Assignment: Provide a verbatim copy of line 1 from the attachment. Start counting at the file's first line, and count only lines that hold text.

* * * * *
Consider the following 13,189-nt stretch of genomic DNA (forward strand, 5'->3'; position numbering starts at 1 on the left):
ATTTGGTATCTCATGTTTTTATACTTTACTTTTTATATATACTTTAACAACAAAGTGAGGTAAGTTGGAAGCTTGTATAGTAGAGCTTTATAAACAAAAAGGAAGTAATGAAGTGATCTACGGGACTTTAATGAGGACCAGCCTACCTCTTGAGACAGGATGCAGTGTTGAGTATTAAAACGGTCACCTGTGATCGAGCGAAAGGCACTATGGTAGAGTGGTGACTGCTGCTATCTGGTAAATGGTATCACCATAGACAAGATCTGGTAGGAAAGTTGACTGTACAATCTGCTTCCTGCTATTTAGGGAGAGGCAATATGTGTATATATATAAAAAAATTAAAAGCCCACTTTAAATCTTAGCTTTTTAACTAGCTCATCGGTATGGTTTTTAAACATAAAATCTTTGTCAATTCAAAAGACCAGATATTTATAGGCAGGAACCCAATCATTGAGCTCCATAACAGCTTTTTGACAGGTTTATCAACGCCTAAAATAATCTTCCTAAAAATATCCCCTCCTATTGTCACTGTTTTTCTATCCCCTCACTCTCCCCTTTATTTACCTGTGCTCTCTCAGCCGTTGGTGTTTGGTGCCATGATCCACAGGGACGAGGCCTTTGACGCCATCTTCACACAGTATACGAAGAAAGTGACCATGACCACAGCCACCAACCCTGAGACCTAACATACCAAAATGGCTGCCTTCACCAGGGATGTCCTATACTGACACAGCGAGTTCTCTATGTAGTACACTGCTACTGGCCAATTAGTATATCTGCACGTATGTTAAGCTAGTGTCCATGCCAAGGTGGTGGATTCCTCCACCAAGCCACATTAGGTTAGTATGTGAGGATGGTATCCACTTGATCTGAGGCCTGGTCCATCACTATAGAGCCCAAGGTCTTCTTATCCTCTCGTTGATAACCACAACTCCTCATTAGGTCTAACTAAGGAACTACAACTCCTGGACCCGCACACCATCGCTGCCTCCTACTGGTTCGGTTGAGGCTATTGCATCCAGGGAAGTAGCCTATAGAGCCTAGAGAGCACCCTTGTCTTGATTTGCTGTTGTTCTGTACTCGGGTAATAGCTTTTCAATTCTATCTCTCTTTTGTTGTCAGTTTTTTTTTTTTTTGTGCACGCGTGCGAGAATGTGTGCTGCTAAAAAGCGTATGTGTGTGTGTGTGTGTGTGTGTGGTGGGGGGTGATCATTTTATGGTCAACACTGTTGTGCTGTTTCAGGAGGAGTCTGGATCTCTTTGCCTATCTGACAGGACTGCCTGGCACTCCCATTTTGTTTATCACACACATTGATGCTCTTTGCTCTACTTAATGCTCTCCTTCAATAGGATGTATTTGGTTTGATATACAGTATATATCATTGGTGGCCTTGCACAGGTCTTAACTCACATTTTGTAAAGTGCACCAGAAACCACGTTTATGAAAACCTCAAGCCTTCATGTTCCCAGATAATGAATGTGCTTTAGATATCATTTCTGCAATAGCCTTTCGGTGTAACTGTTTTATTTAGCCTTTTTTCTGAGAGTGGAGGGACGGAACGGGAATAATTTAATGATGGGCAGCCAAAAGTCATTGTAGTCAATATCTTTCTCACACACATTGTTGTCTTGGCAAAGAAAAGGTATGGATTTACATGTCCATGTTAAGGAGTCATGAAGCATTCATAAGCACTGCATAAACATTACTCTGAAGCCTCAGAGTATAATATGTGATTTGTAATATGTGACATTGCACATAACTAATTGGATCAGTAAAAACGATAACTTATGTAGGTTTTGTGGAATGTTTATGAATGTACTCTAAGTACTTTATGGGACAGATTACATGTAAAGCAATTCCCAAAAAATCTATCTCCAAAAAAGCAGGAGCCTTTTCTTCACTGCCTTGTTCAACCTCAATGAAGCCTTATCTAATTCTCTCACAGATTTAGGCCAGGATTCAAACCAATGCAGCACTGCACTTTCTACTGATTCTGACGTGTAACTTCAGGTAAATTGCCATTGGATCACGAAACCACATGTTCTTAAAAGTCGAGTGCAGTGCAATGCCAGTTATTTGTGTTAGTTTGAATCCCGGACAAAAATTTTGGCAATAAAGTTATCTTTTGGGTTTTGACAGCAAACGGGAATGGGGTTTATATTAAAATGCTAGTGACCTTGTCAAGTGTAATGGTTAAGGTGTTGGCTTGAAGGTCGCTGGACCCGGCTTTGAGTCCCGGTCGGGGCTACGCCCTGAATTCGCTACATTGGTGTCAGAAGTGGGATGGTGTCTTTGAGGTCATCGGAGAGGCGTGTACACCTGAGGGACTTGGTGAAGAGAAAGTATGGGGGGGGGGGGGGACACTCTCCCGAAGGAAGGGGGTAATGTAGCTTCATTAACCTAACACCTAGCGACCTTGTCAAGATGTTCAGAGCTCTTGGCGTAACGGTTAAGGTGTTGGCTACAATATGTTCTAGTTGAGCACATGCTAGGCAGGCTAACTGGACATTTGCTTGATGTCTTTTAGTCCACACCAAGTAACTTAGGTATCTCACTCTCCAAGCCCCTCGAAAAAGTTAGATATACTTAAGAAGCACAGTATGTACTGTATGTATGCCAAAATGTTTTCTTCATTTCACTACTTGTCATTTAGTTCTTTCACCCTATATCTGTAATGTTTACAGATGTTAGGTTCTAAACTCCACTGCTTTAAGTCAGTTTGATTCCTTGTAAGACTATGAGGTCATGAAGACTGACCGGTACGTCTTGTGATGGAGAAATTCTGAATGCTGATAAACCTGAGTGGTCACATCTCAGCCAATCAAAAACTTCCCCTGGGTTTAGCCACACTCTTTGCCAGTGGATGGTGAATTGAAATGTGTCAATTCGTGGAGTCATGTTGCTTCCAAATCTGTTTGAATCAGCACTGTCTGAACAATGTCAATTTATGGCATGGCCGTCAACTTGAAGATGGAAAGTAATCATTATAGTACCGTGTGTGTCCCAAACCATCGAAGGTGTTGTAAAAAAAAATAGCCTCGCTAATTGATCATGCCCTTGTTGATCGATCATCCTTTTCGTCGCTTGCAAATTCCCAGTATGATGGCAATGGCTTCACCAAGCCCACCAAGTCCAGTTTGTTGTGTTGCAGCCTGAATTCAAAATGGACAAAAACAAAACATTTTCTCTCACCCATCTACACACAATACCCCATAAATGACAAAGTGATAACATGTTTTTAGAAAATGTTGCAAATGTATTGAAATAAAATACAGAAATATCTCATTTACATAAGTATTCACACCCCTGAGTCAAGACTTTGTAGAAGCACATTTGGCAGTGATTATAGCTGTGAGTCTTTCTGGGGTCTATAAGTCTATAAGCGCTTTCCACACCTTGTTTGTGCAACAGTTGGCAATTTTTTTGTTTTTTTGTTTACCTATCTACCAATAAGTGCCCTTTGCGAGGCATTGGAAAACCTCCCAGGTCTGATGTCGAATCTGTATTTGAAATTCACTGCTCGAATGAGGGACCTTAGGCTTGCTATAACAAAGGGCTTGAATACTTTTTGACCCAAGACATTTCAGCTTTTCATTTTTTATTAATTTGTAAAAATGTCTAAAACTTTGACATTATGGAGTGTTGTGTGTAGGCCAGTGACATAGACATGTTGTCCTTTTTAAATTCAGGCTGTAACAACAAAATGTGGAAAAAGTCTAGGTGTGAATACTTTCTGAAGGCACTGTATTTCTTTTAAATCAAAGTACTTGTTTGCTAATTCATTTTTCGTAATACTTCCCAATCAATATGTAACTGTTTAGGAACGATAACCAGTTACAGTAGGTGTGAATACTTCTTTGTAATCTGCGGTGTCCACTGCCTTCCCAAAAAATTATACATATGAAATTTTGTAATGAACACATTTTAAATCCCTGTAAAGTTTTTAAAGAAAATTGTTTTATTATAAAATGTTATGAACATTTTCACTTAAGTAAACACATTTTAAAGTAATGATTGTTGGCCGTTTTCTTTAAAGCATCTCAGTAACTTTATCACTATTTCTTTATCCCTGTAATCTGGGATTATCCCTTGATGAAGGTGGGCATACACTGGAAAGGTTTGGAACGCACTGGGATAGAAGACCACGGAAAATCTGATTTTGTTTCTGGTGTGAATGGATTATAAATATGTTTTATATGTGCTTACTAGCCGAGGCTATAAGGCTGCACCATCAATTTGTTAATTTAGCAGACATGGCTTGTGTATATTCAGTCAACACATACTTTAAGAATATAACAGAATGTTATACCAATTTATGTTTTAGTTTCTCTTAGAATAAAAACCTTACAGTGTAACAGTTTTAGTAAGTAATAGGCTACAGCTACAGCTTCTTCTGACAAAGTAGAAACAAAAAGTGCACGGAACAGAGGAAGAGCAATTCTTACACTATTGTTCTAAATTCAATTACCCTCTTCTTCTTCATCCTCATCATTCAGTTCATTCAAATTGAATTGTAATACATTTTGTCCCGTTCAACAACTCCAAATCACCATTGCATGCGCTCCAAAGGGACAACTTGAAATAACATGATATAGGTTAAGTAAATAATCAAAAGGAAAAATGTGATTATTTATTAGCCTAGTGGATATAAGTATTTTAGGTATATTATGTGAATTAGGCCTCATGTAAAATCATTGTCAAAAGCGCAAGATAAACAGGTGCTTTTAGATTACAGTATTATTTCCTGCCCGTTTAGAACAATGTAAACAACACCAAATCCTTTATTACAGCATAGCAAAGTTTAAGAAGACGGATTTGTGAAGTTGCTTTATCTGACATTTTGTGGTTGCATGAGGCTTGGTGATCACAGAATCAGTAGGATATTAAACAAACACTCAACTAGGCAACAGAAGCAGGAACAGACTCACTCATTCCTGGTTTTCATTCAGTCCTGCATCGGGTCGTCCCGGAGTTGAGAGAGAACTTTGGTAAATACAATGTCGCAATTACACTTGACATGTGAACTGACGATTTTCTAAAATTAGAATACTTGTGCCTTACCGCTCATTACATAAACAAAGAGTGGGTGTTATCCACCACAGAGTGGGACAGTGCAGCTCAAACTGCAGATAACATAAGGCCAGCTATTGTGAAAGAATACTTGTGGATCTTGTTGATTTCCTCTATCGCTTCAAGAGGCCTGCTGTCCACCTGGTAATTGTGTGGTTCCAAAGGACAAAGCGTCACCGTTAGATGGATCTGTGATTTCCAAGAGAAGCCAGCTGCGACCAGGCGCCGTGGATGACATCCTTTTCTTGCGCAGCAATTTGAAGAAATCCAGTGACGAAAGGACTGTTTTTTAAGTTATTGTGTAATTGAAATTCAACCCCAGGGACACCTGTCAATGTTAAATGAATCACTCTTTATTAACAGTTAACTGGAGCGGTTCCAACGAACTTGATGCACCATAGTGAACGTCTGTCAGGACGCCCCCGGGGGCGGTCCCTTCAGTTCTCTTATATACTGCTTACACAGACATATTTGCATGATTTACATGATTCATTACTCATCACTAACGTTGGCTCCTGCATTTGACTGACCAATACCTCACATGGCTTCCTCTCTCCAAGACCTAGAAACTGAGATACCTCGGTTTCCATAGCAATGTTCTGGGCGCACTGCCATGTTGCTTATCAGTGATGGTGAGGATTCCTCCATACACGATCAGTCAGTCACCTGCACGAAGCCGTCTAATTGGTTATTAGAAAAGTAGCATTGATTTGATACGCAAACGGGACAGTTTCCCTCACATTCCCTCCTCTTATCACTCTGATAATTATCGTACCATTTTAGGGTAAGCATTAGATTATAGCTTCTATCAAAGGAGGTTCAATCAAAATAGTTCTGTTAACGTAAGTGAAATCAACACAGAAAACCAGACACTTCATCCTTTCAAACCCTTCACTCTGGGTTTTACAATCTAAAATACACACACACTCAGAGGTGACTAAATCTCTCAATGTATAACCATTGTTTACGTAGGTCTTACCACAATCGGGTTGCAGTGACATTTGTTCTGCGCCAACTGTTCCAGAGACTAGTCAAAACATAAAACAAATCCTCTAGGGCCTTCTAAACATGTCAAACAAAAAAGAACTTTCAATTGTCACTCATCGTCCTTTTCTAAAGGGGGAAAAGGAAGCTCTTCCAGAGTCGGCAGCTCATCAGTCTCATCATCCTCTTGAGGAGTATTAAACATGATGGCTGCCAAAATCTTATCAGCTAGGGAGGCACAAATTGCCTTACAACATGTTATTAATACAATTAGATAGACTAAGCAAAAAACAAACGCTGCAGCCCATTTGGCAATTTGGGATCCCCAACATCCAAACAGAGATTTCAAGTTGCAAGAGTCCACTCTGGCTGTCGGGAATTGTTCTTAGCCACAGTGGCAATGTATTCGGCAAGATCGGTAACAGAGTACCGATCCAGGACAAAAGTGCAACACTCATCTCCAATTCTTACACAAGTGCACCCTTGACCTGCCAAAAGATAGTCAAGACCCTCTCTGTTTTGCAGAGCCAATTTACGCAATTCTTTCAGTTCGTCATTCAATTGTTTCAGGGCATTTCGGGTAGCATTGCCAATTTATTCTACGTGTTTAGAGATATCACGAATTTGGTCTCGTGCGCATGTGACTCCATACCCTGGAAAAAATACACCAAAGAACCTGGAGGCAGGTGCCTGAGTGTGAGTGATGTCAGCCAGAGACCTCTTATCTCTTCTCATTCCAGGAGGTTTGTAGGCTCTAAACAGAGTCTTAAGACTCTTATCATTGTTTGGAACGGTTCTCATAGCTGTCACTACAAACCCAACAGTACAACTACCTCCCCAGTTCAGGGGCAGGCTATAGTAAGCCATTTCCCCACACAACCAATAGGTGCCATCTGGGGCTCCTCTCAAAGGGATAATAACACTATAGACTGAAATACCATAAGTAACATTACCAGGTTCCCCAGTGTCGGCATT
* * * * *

Consider the following 13,189-nt stretch of genomic DNA (forward strand, 5'->3'; position numbering starts at 1 on the left):